In ACCI group 2 after the middle caliceal entry, in 1 case grade 3b (0.5%) and in 1 case grade 4a (0.5%) complication has been seen that were not significant (Table 5). In 1 patient of ACCI group 1, after the upper caliceal entry, pneumothorax followed by deep vein thrombosis due to pulmonerthromboembolism was seen (p=0.032) (Table 6).


This study emphasizes that patients with kidney stones treated with PCNL also have preoperative comorbidities. In about half of patients, there are a variety of comorbidities. However, an increased comorbidity score does not show an increase in the rate of complications.

According to the American Urological Association and the European Association of Urology (EAU) guidelines on nephrolithiasis, ESWL is considered as the first-line treatment modality The main indications for PCNL include stones not responding to ESWL and stones especially over 2 cm in size and hard (cystine, COM) (9).

ACCI was created to estimate the long-term mortality and is a method to classify existing comorbid conditions (10). Charlson and colleagues have created a variety of disease categories and have identified certain points in each category. They gave 1 point to comorbid conditions, such as myocardial infarction, congestive heart failure, peripheral vascular disease, cerebrovascular disease, dementia, chronic pulmonary disease, connective tissue disease, ulcers, mild liver disease, and diabetes. The sum of all points of comorbid conditions constitute the final score (Table 1).

Geriatric population constitutes the fastest growing segment in many parts of the world. Although age itself is not a disease, but in elderly patients with reduced functional reserve of organs makes them more sensitive to stress factors, such as bleeding, sepsis and medical complications (11,12). The effects of age on complications have been addressed in several studies (13,14,15,16). Koppie et al. (7), for the first time, formed the ACCI scores by including the patients’ age to estimate the outcomes of patients who underwent radical cystectomy when calculating the Charlson’s comorbidity index scores (Table 1).

In a retrospective series published by Sahin et al. (14), the complication rate of percutaneous nefrolitototmy operation in patients aged over 60 years has been reported to be similar to that in younger patients. Similarly, in a series published in 2012, Okeke and colleagues (15) have reported similar complication rates in younger patients compared to those in patients aged 70 years and older. Stoller et al. (13) have reported higher transfusion rates in elderly after PCNL. In their study published in 2012, Unsal et al (16) have reported that there was an increase in preoperative comorbidities and postoperative complications in parallel with age.

In this study, when patients were divided into two groups according to ACCI based on the preoperative comorbid conditions and taking into consideration the age, similar postoperative complication rates were observed between ACCI group 1 and ACCI group 2.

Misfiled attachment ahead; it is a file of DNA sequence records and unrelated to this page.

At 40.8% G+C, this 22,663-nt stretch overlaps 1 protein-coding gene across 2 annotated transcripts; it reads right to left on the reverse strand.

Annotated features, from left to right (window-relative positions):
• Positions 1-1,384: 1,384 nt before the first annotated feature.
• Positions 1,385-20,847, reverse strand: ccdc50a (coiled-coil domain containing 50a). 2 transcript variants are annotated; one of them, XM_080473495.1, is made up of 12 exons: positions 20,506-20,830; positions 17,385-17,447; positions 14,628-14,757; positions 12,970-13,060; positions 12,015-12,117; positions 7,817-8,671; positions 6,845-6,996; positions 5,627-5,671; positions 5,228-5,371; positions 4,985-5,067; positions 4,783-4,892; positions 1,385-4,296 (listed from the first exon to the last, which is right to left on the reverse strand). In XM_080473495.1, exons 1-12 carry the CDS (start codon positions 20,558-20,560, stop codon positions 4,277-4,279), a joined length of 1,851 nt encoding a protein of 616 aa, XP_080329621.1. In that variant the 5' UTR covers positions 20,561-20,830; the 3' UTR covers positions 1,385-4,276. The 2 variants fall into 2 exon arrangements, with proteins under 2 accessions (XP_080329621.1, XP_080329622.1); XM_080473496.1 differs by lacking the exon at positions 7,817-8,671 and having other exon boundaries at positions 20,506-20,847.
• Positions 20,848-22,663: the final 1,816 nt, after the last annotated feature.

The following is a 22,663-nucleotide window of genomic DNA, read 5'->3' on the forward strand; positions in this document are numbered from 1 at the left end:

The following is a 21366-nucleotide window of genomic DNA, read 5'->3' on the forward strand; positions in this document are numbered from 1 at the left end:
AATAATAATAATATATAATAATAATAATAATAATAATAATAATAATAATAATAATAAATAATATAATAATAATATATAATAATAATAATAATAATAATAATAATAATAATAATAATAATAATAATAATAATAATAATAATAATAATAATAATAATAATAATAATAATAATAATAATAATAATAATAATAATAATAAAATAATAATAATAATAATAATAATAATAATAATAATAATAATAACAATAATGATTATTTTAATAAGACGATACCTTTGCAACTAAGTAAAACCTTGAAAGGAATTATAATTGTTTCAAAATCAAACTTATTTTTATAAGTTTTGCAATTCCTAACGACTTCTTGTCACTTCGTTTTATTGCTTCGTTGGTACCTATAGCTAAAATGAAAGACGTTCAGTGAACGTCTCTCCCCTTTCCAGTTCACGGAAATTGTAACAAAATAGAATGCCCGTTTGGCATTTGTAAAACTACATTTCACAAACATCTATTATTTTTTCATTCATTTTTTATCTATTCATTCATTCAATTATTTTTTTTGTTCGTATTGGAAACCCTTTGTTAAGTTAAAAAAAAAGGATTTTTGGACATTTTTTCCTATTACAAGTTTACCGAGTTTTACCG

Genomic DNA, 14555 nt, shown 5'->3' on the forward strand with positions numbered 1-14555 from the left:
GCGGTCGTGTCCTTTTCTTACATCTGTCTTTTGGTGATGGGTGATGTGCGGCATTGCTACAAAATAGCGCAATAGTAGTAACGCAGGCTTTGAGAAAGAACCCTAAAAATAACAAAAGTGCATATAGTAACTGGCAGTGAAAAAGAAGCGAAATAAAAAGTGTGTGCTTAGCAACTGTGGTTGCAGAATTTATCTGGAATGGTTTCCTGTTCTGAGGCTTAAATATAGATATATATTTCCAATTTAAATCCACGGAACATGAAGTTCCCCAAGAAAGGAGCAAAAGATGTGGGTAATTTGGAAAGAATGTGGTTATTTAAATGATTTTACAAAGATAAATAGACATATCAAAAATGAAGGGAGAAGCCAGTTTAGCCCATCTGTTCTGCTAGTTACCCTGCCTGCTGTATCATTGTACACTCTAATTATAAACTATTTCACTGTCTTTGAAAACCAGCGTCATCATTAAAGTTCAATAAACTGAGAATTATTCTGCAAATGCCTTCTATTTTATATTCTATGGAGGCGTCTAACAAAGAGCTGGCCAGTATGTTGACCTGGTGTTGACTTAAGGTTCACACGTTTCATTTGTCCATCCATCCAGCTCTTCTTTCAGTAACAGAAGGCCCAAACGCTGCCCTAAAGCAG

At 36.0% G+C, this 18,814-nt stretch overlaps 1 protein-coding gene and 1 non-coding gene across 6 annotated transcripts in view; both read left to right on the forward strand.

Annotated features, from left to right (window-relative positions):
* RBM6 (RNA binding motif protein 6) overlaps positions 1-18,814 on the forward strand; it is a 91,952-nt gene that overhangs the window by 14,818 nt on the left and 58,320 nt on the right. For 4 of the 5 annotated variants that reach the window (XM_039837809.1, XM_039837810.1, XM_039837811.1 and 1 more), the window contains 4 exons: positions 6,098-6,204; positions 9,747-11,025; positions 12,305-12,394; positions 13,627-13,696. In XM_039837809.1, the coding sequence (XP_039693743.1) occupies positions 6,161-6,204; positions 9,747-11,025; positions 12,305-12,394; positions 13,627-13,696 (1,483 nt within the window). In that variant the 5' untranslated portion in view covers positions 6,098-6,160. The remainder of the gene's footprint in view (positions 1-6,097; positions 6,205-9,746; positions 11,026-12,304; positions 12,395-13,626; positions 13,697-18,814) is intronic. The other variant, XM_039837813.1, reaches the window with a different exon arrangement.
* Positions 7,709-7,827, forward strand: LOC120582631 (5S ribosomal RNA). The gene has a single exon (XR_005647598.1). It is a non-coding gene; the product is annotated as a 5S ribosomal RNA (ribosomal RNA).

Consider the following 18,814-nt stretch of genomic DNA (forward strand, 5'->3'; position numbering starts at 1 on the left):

Oner et al. (17) have reported in their study of 1750 cases that large stones, stone complexity, multi tract entry, lack of experience and a prolonged period of PCNL operations increased the rate of complications. Similarly, in a study of 2.318 subjects made by Olvera-Posada et al. (18), it has been reported that older age and upper pole access were associated with an increased risk of major complications.

The pleura and the lungs are reported to be the most injured organs during PCNL operations especially in those via intercostal entry above the 12th rib. Hopper and Yakes (19) in their series reported that intercostal entry made after full expiration was responsible for 86% of the pleura and 29% of the lung injuries. In their series published in 2007, Sukumar et al. (20) assessed the success of supracostal entry in 110 patients and reported that the overall complication rate was 11.8%. In 10 patients, hydrothorax/hemothorax, in one patient - perinephric collection, in two patients - infection/sepsis and in 2, massive bleeding were observed. As a result, they have reported high success rates in selected patients with acceptable morbidity. In a study of 597 cases published in 2011 by Mousavi et al. (21) investigating the complication rate of supracostal and infracostal entry in 123 patients, total complication rate and the rate of perioperative bleeding as the most common complication were reported to be 13% and 5.7%, respectively. In supracostal access applications, the incidence of complications requiring intervention, such as pleural effusion and pneumothorax ranges from 12% to 4% (22,23). Intrathoracic complication rate has been reported to increase when entry was done over the 11th rib compared to that over the 12th rib (1.4% versus 34.6%) (24). Mousavi-Bahar et al. (21) has reported the pneumothorax rate as 2.4%. These results show that supracostal entry should not be done unless required. In a study of 318 cases published in 2011 by Honey et al. (25) that examined the complication of supracostal and infrakostal access, the total complication rate, independent from tract enty, was reported to be 11.6%. Pleural complication rate was reported to be 3.2% in supracostal entry application although even higher than literature. (p=0.038). However, in the same study, it was reported that in patients undergoing infracostal puncture febrile infection as complication was observed more frequently with the rate of 5.6% (p=0.043).